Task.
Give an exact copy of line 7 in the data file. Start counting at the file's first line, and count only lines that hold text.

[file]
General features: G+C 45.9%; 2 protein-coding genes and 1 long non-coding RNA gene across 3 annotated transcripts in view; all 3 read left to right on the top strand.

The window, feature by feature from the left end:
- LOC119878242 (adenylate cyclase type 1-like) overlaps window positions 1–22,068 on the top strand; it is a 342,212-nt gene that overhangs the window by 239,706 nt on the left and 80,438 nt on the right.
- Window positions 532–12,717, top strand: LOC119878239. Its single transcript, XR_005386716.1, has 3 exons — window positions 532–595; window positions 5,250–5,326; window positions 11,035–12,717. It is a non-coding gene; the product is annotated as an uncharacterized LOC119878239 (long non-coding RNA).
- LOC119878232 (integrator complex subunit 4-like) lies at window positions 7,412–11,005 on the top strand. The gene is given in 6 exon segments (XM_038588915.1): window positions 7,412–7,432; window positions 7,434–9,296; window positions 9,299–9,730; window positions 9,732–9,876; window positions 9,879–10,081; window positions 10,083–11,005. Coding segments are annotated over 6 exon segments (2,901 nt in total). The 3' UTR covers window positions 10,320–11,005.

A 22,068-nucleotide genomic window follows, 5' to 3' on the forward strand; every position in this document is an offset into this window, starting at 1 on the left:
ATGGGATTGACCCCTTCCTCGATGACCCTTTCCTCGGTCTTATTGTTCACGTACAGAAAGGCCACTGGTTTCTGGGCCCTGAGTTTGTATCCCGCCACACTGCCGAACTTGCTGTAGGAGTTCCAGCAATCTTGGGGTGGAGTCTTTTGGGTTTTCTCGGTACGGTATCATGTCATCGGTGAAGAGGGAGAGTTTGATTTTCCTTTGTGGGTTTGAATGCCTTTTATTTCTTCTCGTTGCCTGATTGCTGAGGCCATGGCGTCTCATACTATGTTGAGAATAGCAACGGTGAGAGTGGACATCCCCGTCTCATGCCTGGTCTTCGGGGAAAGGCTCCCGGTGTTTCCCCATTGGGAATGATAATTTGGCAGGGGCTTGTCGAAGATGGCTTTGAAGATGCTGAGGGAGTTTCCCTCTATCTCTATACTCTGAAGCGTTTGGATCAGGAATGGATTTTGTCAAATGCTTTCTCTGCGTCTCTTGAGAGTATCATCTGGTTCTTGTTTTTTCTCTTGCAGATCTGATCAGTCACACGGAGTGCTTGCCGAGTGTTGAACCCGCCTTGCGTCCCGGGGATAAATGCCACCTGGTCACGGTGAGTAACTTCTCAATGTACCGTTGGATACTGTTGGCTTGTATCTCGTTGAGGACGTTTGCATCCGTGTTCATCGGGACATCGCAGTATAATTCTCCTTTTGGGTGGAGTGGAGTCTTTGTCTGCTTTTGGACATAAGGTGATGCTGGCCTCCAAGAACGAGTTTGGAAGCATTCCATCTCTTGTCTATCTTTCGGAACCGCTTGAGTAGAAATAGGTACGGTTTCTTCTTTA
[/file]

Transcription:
ATGGGATTGACCCCTTCCTCGATGACCCTTTCCTCGGTCTTATTGTTCACGTACAGAAAGGCCACTGGTTTCTGGGCCCTGAGTTTGTATCCCGCCACACTGCCGAACTTGCTGTAGGAGTTCCAGCAATCTTGGGGTGGAGTCTTTTGGGTTTTCTCGGTACGGTATCATGTCATCGGTGAAGAGGGAGAGTTTGATTTTCCTTTGTGGGTTTGAATGCCTTTTATTTCTTCTCGTTGCCTGATTGCTGAGGCCATGGCGTCTCATACTATGTTGAGAATAGCAACGGTGAGAGTGGACATCCCCGTCTCATGCCTGGTCTTCGGGGAAAGGCTCCCGGTGTTTCCCCATTGGGAATGATAATTTGGCAGGGGCTTGTCGAAGATGGCTTTGAAGATGCTGAGGGAGTTTCCCTCTATCTCTATACTCTGAAGCGTTTGGATCAGGAATGGATTTTGTCAAATGCTTTCTCTGCGTCTCTTGAGAGTATCATCTGGTTCTTGTTTTTTCTCTTGCAGATCTGATCAGTCACACGGAGTGCTTGCCGAGTGTTGAACCCGCCTTGCGTCCCGGGGATAAATGCCACCTGGTCACGGTGAGTAACTTCTCAATGTACCGTTGGATACTGTTGGCTTGTATCTCGTTGAGGACGTTTGCATCCGTGTTCATCGGGACATCGCAGTATAATTCTCCTTTTGGGTGGAGTGGAGTCTTTGTCTGCTTTTGGACATAAGGTGATGCTGGCCTCCAAGAACGAGTTTGGAAGCATTCCATCTCTTGTCTATCTTTCGGAACCGCTTGAGTAGAAATAGGTACGGTTTCTTCTTTA